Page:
Sandy Hook Volunteer Fire & Rescue Company members recently broke ground for their fire substation expansion project at 249 Berkshire Road. Sandy Hook Fire Chief Bill Halstead said it is expected that the expansion project would be completed by the end of April. The groundbreaking occurred on October 24. The project will more than double the size of the building. The substation, which was built in the late 1960s on a 2.4-acre site in a R-2 zone, is no longer large enough for the fire company’s needs, according to Chief Halstead. Currently Sandy Hook’s Engine 442 and its trailer used for fluid spill cleanup supplies are housed at the substation. When the expansion project is completed, the same fire vehicles will continue to be stored there, but within larger quarters.
Long considered a case in which the investigative leads had gone cold, federal authorities have arrested a currently imprisoned Danbury man, charging him in the murder of Mark Rebong, a 28-year-old Newtown man who was fatally shot while driving to work on the Exit 2 off-ramp of westbound Interstate 84 in Danbury in January 2000. The alleged murderer, in seeking to improve his standing as a member of the Latin Kings crime gang, mistakenly shot the wrong man, according to the US Attorney for Connecticut.
The town has acquired a limited supply of battery-operated smoke detectors and carbon monoxide detectors for free distribution to people who would have difficulty purchasing such devices, according to Fire Marshal Bill Halstead. The detectors are manufactured by Kidde, a fire safety products company. The town recently obtained the detectors at the Operation Save A Life 2015 event held at the New Haven Fire Department Training Center. It is the first time the town is offering such fire safety devices free to those in need.
After a marathon five-hour-plus meeting November 4 during which the Legislative Council completed its final review of a charter revision draft, Council Chair Mary Ann Jacob said she was hopeful that suggested changes sent back for consideration would be completed in time for for council members who charged the Charter Revision Commission to approve a final overhaul of the community’s constitutional document. While the charter commission is on a 30-day time clock to act on any of the council’s requested changes, many of which are nonsubstantive according to Ms Jacob, she is hopeful the commissioners will review and act on those proposed adjustments and return the draft for final approval at the current council’s last meeting November 18. A newly elected council will be sworn in and seated December 1.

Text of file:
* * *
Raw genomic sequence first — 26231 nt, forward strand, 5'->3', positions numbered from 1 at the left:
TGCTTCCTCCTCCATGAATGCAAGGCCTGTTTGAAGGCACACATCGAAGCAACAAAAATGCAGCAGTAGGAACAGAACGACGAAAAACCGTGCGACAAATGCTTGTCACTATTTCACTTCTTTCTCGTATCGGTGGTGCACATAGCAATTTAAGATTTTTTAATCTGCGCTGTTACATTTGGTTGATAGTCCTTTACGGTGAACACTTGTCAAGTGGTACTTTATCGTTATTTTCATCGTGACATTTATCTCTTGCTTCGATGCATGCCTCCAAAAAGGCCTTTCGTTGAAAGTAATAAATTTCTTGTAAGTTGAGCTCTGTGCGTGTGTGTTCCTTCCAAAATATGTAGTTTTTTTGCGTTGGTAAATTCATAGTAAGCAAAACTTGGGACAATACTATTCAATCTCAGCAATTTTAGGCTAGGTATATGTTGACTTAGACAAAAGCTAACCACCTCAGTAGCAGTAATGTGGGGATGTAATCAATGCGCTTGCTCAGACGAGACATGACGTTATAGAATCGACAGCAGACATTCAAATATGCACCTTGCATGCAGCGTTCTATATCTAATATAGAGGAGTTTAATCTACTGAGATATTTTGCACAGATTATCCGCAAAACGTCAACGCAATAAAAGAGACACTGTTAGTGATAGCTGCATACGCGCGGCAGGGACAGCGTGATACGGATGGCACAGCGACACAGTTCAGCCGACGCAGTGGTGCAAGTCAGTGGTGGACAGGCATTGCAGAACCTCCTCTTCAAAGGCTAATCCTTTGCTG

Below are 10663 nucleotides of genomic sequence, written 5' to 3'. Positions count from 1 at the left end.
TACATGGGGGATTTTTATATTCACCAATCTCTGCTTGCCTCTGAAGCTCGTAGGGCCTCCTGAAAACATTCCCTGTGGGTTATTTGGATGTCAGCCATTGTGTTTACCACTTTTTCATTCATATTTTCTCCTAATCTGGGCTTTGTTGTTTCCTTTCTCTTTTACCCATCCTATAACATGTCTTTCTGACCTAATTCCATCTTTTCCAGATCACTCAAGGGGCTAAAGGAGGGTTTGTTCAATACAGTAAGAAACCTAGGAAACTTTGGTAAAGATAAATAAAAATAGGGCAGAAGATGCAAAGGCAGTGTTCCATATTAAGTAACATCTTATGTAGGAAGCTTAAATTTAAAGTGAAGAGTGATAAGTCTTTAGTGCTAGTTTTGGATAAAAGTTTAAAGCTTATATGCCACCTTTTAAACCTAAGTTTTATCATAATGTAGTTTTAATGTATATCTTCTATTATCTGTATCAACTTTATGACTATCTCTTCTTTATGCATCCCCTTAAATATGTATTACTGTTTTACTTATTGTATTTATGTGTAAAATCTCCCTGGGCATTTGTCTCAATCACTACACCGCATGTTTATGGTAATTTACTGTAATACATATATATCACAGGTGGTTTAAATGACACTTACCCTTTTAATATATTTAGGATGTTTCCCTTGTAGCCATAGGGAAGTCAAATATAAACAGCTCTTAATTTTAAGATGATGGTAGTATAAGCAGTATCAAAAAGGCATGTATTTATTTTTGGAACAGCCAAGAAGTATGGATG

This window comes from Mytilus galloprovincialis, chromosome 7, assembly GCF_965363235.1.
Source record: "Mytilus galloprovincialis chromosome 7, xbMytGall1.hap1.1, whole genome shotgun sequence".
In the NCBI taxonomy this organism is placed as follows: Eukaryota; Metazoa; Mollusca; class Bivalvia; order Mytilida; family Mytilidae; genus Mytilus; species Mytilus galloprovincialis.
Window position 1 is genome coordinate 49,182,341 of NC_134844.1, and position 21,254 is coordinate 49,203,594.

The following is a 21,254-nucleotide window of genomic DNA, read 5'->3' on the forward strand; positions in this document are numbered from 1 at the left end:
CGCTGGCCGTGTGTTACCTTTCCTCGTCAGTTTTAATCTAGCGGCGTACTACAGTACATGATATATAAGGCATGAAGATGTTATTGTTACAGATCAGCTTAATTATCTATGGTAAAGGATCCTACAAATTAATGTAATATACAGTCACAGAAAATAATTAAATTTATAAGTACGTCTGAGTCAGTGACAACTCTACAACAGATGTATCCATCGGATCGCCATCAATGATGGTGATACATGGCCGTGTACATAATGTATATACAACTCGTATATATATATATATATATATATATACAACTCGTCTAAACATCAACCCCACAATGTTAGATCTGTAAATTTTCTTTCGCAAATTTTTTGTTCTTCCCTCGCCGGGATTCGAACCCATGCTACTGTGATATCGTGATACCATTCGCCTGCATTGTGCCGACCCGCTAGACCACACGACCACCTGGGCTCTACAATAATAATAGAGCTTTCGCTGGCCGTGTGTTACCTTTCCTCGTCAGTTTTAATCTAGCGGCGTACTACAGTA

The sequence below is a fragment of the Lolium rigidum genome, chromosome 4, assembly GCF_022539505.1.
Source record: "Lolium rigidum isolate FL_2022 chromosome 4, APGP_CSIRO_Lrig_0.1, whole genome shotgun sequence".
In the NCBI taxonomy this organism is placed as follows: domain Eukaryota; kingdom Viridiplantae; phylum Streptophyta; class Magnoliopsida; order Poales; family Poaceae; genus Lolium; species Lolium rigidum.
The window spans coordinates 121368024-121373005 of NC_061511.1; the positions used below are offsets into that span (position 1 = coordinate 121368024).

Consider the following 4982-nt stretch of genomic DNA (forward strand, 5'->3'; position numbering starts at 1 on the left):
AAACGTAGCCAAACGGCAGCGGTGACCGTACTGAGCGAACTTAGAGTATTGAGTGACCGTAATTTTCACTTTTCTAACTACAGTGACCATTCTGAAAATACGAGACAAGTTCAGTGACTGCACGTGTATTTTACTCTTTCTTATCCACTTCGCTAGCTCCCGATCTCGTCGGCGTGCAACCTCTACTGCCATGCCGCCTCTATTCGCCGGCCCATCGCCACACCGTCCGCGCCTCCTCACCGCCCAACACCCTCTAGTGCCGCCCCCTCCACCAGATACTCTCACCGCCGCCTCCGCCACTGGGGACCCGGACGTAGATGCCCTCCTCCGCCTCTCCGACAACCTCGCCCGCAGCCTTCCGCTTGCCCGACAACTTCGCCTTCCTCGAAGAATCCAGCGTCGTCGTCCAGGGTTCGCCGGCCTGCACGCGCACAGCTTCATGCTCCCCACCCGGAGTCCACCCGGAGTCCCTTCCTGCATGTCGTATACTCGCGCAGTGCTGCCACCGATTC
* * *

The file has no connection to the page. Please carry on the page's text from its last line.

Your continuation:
The Board of Education voted at its meeting on Wednesday, November 4, to direct its chair to look into hiring an investigator following an announcement by board Secretary Kathy Hamilton that she had shared a text message of a digital conversation by the board months months ago. The topic of the text message and an e-mail, both of which the board has referred to as “leaked communications,” have been discussed at multiple meetings in recent weeks.
Nearly two-thirds of the residents who took the a survey concerned a possible Newtown Community Center in September and October were women, and at least 50 percent of respondents were between ages 40 to 55 years old, according to a recent release. As part of their information gathering effort, Community Center Commission members recently offered a public survey seeing to gather opinions from residnets on how to best use a $15 million gift from the General Electric Foundation. Members will discuss these and other results at its November 10 meeting at 7 pm at Newtown Municipal Center. The information is not a final decision. The commission has set a January deadline to present its recommendation and will use meetings through December to finish its work.
For the first time in memory, the Newtown Board of Selectmen unanimously voted this week to make a referral to the local Board of Ethics after meeting in closed session garding what was described on their agenda as: “Attorney-Client privileged communication and discussion of employer rights and responsibilities regarding employee non-work related behaviors.”
Members of the Newtown Commission on Aging will be available to help senior residents enroll in CodeRED, Newtown’s emergency alert system this month. COA members will be at Newtown Senior Center, 14 Riverside Road, each Monday for the rest of November.
Police report an accident involving a tractor-trailer truck and the Main Street flagpole.
Police said that trucker John Henry, 47, of Rolling Meadows, Del., was driving a tractor-trailer truck westward on Church Hill Road at about 11:54 am on October 13 and then attempted to make a left turn onto southbound Main Street, but in doing so the truck’s trailer struck the flagpole.
There were no injuries. Police report they verbally warned Henry for making a restricted turn.